Lockheed Martin has recently completed assembly of the vehicle’s cabin, marking a significant milestone in the construction of this spacecraft. According to SNC, this assembly is “the largest high-temperature unitized structure ever fabricated at U.S. Air Force Plant 4, a government-owned, contractor-operated aerospace facility in Fort Worth, Texas.”

“The assembly utilized three-dimensional woven joints, to integrate internal frames with external carbon skins in a single co-bond operation, meaning nearly all fasteners on this critical cabin assembly are eliminated. This state-of-the-art approach to design and manufacturing is a highly efficient and affordable design solution,” the company noted.

The first completed piece of the orbital test vehicle’s composite airframe was unveiled at the Lockheed Martin Michoud Assembly Facility in Louisiana in August of 2014.

Sirangelo believes that the orbital version of vehicle will be the most advanced composite structure that has ever been built. He looks forward to Dream Chaser becoming the world leader in this area and to its first orbital flight.

The company is now focusing on winning NASA’s Cargo Resupply Services 2 (CRS-2) contract, as it lost the Commercial Crew Transportation Capability (CCtCap) competition to SpaceX and Boeing in September 2014. Boeing won $4.2 billion and SpaceX won $2.6 billion to complete and certify their respective Starliner and Dragon spacecraft by 2017. SNC is now proposing its Dream Chaser Cargo System for the CRS-2 contract.

The contract includes delivery of pressurized and unpressurized cargo to the orbiting laboratory, as well as return and disposal of pressurized cargo, disposal of unpressurized cargo, and ground support services for the end-to-end resupply mission.

To meet the requirements under the CRS-2 guidelines, the cargo Dream Chaser will feature foldable wings, to fit within a 16 ft. (roughly 5 meters) cargo fairing. This version will also be different than the passenger version of Dream Chaser, which did not use a cargo fairing. The ability to fit in a cargo fairing will allow launches from an Ariane 5 as well as the Atlas V.

Besides SNC, four other companies submitted their proposals under CRS 2: SpaceX, Orbital ATK, Boeing, and Lockheed Martin. The announcement of the CRS-2 contract winners is scheduled to take place on Nov. 5, 2015.

SNC’s Space Systems is based in Louisville, Colorado. It designs and manufactures advanced spacecraft, space vehicles, rocket motors and spacecraft subsystems, and components for the U.S. Government, commercial customers, as well as for the international market. SNC’s Space Systems has more than 25 years of space heritage and has participated in over 400 successful space missions through the delivery of over 4,000 systems, subsystems, and components. During its history, SNC’s Space Systems has concluded over 70 programs for NASA and over 50 other clients.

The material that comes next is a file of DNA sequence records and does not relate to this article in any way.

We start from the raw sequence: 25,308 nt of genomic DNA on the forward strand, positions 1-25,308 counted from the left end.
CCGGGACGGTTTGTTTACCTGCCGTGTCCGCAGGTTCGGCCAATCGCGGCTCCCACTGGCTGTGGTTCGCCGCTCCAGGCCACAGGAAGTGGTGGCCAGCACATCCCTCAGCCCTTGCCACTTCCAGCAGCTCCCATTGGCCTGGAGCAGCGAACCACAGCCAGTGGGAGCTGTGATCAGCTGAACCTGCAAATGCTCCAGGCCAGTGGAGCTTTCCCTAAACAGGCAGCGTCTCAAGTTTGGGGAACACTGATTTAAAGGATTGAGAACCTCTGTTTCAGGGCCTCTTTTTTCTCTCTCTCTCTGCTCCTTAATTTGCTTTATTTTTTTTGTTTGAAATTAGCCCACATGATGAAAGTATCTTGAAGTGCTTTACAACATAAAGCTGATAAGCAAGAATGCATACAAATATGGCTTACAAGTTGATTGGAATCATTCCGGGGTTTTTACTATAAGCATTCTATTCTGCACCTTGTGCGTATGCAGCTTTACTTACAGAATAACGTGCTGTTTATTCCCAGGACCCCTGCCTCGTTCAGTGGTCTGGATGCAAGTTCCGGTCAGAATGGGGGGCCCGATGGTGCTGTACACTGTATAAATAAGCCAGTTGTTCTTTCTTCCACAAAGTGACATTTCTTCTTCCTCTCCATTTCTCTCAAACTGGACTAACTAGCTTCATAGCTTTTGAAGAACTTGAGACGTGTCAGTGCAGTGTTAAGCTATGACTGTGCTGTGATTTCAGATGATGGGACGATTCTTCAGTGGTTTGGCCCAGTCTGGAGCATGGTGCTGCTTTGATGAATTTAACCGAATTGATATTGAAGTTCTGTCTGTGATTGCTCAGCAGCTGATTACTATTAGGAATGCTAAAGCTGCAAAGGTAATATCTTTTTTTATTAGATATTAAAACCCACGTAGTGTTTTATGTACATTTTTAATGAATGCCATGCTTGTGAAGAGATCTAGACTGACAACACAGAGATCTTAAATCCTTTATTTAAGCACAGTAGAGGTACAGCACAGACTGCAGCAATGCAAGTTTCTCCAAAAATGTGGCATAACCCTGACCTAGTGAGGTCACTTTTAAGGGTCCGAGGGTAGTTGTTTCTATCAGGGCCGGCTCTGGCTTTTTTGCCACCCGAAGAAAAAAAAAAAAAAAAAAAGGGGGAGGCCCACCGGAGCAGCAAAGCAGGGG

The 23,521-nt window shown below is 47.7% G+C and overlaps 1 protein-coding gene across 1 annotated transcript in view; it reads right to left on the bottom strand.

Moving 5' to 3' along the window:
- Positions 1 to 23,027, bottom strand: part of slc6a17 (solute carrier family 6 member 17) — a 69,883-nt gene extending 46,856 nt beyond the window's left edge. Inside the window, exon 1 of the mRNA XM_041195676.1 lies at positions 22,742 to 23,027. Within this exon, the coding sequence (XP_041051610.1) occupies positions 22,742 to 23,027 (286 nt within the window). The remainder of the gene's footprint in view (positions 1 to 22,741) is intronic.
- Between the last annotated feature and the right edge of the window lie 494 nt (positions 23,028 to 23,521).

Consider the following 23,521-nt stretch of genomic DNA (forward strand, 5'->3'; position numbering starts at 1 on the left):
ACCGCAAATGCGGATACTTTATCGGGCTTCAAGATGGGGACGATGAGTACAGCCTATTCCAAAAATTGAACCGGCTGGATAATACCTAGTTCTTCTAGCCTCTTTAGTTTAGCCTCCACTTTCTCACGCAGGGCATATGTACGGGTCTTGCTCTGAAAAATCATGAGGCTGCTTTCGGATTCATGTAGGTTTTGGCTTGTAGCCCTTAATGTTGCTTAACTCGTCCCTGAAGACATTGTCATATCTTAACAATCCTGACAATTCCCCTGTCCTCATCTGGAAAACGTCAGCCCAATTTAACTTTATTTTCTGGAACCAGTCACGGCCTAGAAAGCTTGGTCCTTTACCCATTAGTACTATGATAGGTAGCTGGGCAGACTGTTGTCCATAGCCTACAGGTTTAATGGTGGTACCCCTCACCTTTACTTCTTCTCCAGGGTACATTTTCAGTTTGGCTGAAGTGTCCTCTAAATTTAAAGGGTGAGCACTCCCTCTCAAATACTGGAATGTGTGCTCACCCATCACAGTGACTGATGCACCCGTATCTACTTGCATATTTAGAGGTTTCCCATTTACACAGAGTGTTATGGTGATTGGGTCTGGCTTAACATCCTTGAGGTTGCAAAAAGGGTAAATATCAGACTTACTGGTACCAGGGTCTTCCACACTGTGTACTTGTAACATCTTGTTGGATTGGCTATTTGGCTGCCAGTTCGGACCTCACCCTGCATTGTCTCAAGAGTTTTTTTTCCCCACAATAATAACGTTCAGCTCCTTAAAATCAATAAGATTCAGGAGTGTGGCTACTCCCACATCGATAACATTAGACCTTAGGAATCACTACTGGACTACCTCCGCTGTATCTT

Tomasz Nowakowski is the owner of Astro Watch, one of the premier astronomy and science-related blogs on the internet. Nowakowski reached out to SpaceFlight Insider in an effort to have the two space-related websites collaborate. Nowakowski's generous offer was gratefully received with the two organizations now working to better relay important developments as they pertain to space exploration.

Reader Comments


Robert van de Walle

My heart goes out to these folks – they’ve solved so many engineering problems and suffered setbacks, and now they have to engineer deployable wings so they can fit the vehicle inside a fairing!

I know it’s a small weight penalty. But I also know it’s a time and engineering cost.

I like this vehicle. My question: why is fitting it in a fairing part of the CRS-2 requirements? That puts a large, tricky joint right at a particularly bad spot for re-entry heat and shock.

I am *pretty sure* it wasn’t a requirement imposed by CRS-2 contract, but that they thought it would be a better system (if my memory serves me correct, there had been concerns about bending loads)

The third to last paragraph says the fairing was to meet CRS-2 guidelines. The joint itself isn’t a problem. Navy aircraft do it all the time. Sealing it against re-entry gasses is another problem.

So, this actually Lockheed vehicle, as the article states they are the manufacturer, and NOT Sierra Nevada Corps? I am suddenly very unenthused. Disappointed really.

That is like Boeing building most of the Falcon 9, which they did supply a very smaller percentage of the craft. They did build some of the struts that may have failed and cause the explosion last June. But those are now built in-house by SpaceX.

Build yourself SNC.